Being berated by your friends for clinging to a possible positive outcome of a battle everyone knows you’ve long knows is not exactly the thing you would fancy when the spring is coming and you are supposed to join nature in relishing the onslaught of new life served sprinkled with new emotions and hopes.
And you know you can’t get away so it’s not good even trying. They will make it out anyway, try as you might to mask your thoughts shedding a different light on them.
No matter how hard you try, you know what you’ll be getting: Why don’t you just love the ones that love you?
Well, I’ve had enough of this all over the years. Boy. how many times I’ve heard and read this (latter in instant messengers). But why do they always say this to me? Why don’t they say it to the ones I love „in vain”? (Of course it’s not in vain – at least if it is true love, you can derive alls sorts of benefits even when in the absence of a positive response.) Same logic should apply to everyone, shouldn’t it?
And not even to people. Take a town. I am almost at the verge of falling in love with Hatvan, so purely countryside, as if taken out of a song. And once again this logical paradox kicks in: what you love about it – the tranquility of both people and surroundings, the fact no one is in a hurry, both pedestrians and drivers wait when they have to, is what causes you the utmost pain. You cannot just have your phone repaired as they all close at 5 in the waking days and are open on Saturday morning, then bye.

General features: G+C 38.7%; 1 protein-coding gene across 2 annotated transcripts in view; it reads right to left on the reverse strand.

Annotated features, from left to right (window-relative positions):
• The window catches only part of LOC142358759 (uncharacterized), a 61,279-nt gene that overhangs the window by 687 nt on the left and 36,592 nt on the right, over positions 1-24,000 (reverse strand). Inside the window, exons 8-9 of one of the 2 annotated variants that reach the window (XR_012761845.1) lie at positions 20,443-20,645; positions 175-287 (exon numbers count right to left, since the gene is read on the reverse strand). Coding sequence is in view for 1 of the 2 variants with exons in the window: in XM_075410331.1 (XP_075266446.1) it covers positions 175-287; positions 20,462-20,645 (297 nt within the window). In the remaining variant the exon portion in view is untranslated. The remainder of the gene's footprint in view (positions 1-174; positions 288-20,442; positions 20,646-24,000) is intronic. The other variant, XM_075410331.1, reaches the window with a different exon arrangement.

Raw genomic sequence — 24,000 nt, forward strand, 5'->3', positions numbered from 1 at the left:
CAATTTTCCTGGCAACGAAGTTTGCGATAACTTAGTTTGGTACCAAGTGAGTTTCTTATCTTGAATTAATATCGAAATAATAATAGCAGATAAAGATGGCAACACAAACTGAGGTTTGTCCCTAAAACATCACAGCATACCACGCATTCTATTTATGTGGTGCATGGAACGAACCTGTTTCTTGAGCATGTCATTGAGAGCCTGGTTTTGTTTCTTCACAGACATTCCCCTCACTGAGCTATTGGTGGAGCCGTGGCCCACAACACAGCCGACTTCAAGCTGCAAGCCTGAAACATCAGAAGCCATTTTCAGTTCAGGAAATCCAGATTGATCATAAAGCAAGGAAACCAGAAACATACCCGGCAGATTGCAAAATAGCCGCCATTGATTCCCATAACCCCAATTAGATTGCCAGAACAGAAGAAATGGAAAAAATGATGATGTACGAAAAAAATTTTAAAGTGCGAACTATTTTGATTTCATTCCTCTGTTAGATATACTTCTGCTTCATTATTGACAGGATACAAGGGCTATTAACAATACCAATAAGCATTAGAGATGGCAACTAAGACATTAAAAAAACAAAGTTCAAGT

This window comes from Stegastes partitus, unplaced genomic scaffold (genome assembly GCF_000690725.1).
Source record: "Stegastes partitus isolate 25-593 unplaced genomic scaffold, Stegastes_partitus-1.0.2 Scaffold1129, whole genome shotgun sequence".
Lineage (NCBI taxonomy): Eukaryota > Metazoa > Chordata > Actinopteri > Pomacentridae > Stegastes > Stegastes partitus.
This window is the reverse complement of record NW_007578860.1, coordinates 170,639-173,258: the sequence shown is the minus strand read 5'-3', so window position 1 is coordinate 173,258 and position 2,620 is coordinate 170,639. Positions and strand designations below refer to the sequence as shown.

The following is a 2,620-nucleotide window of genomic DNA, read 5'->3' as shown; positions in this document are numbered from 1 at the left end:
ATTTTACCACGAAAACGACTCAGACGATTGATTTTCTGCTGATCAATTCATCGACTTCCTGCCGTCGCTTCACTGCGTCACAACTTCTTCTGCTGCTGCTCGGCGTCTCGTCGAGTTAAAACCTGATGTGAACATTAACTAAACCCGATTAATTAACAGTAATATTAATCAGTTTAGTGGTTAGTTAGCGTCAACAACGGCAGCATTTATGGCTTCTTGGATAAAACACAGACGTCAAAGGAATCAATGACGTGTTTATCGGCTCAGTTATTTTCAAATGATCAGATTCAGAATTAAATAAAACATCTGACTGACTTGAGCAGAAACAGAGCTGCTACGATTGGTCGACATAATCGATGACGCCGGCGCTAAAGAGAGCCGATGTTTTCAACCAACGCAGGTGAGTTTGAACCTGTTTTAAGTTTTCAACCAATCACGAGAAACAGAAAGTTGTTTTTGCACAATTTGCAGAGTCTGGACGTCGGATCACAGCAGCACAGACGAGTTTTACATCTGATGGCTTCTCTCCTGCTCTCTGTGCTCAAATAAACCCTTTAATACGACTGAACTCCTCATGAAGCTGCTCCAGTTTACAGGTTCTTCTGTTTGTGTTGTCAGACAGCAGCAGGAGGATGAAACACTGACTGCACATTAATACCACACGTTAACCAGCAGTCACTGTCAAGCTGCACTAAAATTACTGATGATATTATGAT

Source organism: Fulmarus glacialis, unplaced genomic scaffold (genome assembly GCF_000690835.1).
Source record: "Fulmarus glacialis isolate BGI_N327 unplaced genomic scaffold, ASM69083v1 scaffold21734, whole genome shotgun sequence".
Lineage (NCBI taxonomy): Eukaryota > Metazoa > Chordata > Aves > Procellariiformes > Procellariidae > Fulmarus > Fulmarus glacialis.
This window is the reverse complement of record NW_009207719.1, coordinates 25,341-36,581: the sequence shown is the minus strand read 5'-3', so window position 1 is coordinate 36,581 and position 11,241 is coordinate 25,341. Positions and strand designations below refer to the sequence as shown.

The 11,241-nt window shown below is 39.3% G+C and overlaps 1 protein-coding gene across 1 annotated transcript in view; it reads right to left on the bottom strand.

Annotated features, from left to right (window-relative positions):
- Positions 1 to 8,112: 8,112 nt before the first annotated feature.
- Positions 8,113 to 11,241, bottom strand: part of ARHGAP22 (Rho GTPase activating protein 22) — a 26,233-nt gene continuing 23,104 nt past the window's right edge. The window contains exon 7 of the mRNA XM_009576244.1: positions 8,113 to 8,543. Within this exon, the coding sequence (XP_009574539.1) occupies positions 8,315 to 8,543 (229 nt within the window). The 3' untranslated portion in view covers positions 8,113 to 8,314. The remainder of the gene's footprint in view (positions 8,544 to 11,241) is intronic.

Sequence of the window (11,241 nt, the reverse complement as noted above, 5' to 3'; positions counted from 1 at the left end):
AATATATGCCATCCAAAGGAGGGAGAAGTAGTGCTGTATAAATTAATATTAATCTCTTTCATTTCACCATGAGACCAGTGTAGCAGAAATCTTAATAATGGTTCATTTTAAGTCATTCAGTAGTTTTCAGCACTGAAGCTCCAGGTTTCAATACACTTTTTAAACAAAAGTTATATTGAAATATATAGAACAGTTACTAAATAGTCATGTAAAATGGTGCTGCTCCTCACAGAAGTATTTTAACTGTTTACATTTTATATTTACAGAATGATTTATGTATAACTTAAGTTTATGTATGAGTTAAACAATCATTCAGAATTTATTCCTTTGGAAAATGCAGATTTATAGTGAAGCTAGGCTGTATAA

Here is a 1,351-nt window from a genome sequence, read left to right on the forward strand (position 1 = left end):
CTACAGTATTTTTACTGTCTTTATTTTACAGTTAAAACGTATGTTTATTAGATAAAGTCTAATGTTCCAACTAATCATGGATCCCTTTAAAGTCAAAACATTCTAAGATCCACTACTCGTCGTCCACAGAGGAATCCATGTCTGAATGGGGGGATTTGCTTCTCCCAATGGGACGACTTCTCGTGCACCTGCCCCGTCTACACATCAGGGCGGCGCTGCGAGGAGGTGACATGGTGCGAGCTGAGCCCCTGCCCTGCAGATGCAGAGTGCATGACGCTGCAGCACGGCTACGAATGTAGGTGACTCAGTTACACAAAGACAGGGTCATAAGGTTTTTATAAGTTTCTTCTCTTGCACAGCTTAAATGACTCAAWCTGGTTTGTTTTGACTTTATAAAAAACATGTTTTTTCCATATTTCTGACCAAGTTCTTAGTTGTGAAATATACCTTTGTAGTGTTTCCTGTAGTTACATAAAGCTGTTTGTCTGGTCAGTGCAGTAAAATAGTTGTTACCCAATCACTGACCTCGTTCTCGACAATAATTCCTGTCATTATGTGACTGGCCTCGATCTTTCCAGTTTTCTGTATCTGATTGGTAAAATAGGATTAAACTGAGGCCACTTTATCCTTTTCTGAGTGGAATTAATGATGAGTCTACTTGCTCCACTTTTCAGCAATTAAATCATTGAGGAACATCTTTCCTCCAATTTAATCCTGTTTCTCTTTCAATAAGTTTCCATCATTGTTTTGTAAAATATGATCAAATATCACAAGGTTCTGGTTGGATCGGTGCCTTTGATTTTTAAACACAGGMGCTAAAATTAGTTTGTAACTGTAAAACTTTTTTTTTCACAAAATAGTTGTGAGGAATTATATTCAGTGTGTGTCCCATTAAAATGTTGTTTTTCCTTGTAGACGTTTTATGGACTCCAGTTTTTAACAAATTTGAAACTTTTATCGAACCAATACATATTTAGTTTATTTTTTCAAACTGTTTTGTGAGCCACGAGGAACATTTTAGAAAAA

At this point I’ve started learning to bear the brunt of such unrequited loves to the point I even enjoy it, which hopefully doesn’t make of me a masochist. Knowing this is my avail obviously won’t do. This can make me resilient at best but not happy.
What makes me happy is the mere fact of having and exerting the right to choose.
What does not make me happy is the fact in those small towns there are people who are not granted this right. What they are granted is whether to work in a store, girls pulling heavy carriages or not to work at all – or to join the homeless(‘) army in Budapest.
Is this the way a home town is supposed to love its children?
If those whom I love unequitedly don’t love me despite the fact I do love them, I also have the right to do so.
In the end of the day, life is not just about transmitting your DNA. No doubt everyone is happy to do so –so as long as this buoys you up while feeling drowned in the murky waters of life, go ahead. As far as I’m concerned, I want to see someone loving me because I love them before considering doing this myself.
Until that, I wil be better off alone playing that wicked game we made of life.